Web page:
“Of the 5,845 verses in the Pentateuch, ‘Hear O Israel’ sounds the historic keynote of all Judaism. This fundamental truth and leitmotif of God’s uniqueness prompts one to respond by fulfilling the fundamental obligation to love God. Accordingly when Jesus was asked about the most important commandment his reply did not contradict this central theme of Judaism (Mark 12:28-34; Matt. 22:34-40). With 613 individual statutes of the Torah from which to choose, Jesus cited the shema, including the command to love God, but also extended the definition of the first and great command to include love for one’s neighbor (Lev. 19:18)…Yahweh is the Supreme Being, wholly unlike all other things in the universe which have been created by him.” Wilson then mentions that “Some have seen complex unity.” He wisely makes no attempt to justify this attempt to read later theology back into the simple words of the Hebrew Bible. But he strangely seems unalarmed that the church he belongs to does not subscribe to the creed affirmed by Jesus himself.

Dr. Wilson provides excellent historical comment on the creed recited by Jesus. In Our Father Abraham, Marvin Wilson states: The Shema “is one of the most crucial Old Testament texts for the foundational teachings of both Jesus and Judaism.”6 But that foundational creed of Jesus is nowhere to be found on the books of mainline churches. For all of his good history and presentation of the facts, Professor Wilson seems unable to protest the Church’s — his own church’s — failure to uphold the creed of Jesus.

Unless, then, it can be shown that belief in three Persons who are God can be reconciled with the Shema affirmed by Jesus, Christians have the wrong creed. They have been mistaken for centuries. They have abandoned Jesus at a fundamental level (as well as keeping Jews and Muslims away from considering the claims of Jesus).

Let us do some further comparing. We have seen what creed Jesus established as the foundation of true religion: “the Lord our God is one Lord.” Now let us hear what Christians were supposed to recite as creed some 500 years after the time of Jesus.

From the Jew Jesus to a New Gentile Creed
Below is the so-called Athanasian creed. I will not quote it in full, but give you enough to show how it unpacks the summary statement that “God exists in three Persons.”

“Whosoever will be saved, before all things it is necessary that he hold the catholic [universal] faith; which faith except everyone do keep whole and undefiled, without doubt he shall perish everlastingly. And the catholic faith is this: That we worship one God in Trinity, and Trinity and Unity; neither confounding the persons nor dividing the substance…The Father eternal, the Son eternal and the Holy Spirit eternal. And yet they are not three eternals but one eternal…So likewise the Father is almighty, the Son almighty, and the Holy Spirit almighty. And yet they are not three almighties, but one almighty. So the Father is God, the Son is God and the Holy Spirit is God; and yet they are not three Gods, but one God. So likewise the Father is Lord, the Son Lord and the Holy Spirit Lord; and yet they are not three Lords but one Lord. For just as we are compelled by the Christian verity to acknowledge every Person by himself to be God and Lord; so we are forbidden by the catholic religion to say there are three Gods or three Lords…and in this Trinity none is before or after another; none is greater or less than another. But the whole three Persons are coeternal and coequal. So that in all things, as aforesaid, the Unity in Trinity and the Trinity in Unity is to be worshiped. He who wants to be saved must so think of the Trinity.”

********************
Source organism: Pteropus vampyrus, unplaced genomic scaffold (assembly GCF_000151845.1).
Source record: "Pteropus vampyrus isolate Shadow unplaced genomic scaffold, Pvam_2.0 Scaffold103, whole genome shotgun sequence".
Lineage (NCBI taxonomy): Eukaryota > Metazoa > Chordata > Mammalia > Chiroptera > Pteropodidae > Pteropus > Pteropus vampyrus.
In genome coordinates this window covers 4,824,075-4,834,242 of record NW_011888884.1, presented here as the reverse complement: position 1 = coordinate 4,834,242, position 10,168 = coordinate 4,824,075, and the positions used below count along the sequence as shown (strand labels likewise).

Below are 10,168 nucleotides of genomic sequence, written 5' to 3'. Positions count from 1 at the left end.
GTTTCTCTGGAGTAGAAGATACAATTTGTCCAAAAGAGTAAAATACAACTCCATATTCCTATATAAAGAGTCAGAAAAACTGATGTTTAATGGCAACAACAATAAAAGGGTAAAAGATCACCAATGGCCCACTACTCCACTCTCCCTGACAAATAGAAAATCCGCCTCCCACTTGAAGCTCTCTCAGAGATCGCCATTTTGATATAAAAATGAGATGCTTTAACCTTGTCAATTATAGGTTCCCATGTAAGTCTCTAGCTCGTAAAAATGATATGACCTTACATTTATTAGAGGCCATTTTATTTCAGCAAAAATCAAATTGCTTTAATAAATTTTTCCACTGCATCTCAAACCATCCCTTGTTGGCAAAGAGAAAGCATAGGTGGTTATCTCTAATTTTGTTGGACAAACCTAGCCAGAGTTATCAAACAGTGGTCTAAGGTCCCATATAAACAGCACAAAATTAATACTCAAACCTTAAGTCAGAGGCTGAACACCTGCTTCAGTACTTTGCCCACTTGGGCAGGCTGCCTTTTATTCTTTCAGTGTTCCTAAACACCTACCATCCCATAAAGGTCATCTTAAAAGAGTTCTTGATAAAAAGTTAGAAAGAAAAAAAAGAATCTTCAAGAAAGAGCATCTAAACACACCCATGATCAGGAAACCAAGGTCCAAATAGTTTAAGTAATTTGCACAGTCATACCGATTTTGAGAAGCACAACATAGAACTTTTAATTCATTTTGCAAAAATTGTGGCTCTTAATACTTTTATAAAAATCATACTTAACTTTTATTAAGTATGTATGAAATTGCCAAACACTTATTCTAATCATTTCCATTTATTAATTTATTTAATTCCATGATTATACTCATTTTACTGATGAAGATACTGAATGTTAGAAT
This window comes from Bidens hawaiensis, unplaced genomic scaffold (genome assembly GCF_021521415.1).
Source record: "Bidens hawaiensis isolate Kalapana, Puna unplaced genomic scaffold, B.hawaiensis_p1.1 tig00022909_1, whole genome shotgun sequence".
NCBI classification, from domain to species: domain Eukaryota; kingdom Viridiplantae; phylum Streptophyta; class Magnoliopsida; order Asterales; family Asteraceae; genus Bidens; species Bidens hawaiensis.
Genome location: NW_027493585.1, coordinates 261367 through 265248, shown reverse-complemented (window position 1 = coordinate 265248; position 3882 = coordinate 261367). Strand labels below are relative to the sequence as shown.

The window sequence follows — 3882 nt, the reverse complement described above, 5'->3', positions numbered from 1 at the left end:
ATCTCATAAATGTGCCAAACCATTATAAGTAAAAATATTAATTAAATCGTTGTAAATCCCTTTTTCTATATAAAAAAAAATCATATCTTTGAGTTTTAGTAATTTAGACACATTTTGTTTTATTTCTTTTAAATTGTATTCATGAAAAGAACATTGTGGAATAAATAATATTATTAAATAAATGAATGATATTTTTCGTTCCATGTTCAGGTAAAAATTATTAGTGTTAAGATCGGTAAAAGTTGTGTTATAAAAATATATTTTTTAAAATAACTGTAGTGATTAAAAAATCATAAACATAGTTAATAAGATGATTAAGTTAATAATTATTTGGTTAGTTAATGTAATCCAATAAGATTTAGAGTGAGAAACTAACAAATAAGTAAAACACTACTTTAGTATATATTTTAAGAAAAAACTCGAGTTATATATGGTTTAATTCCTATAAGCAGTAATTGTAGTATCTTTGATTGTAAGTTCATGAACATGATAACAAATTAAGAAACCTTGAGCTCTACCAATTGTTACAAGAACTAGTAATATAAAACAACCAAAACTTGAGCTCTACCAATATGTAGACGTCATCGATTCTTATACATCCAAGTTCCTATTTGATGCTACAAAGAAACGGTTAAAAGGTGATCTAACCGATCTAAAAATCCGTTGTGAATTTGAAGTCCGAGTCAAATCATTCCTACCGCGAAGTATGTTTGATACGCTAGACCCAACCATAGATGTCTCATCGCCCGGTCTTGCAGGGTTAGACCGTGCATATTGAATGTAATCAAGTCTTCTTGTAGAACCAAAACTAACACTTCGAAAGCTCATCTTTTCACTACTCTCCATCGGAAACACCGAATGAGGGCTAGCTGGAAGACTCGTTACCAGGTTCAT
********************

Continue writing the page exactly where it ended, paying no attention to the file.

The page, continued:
Note the heavy threats leveled at any who might question this amazing dogma. But could Jesus have possibly subscribed to that creed? Or would Jesus himself have fallen under the cruel anathemas of this “Christian” creed? The appalling possibility is that Jesus would have fled from association from this bizarre document, which presents the ordinary reader with rather obvious non-sense.

Jesus patently knew nothing about the creeds of Nicea or the so-called Athanasian creed. Jesus perfectly taught and carried out the will of his Father. Jesus’ own affirmation of the creed of Israel is testimony to the greatest fact of the universe: That there is a God, and that He is one divine Person. Could even the God of Jesus possibly believe in the Trinity?

4 Christian Doctrine,1952, p. 112.
5 p. 126.
6 p. 122

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(“If Only We Had Listened to Gabriel” is a reprint from Focus on the Kingdom, Jan, 2007, at and chapter 7 of my Jesus was not a Trinitarian, pp 192-225.)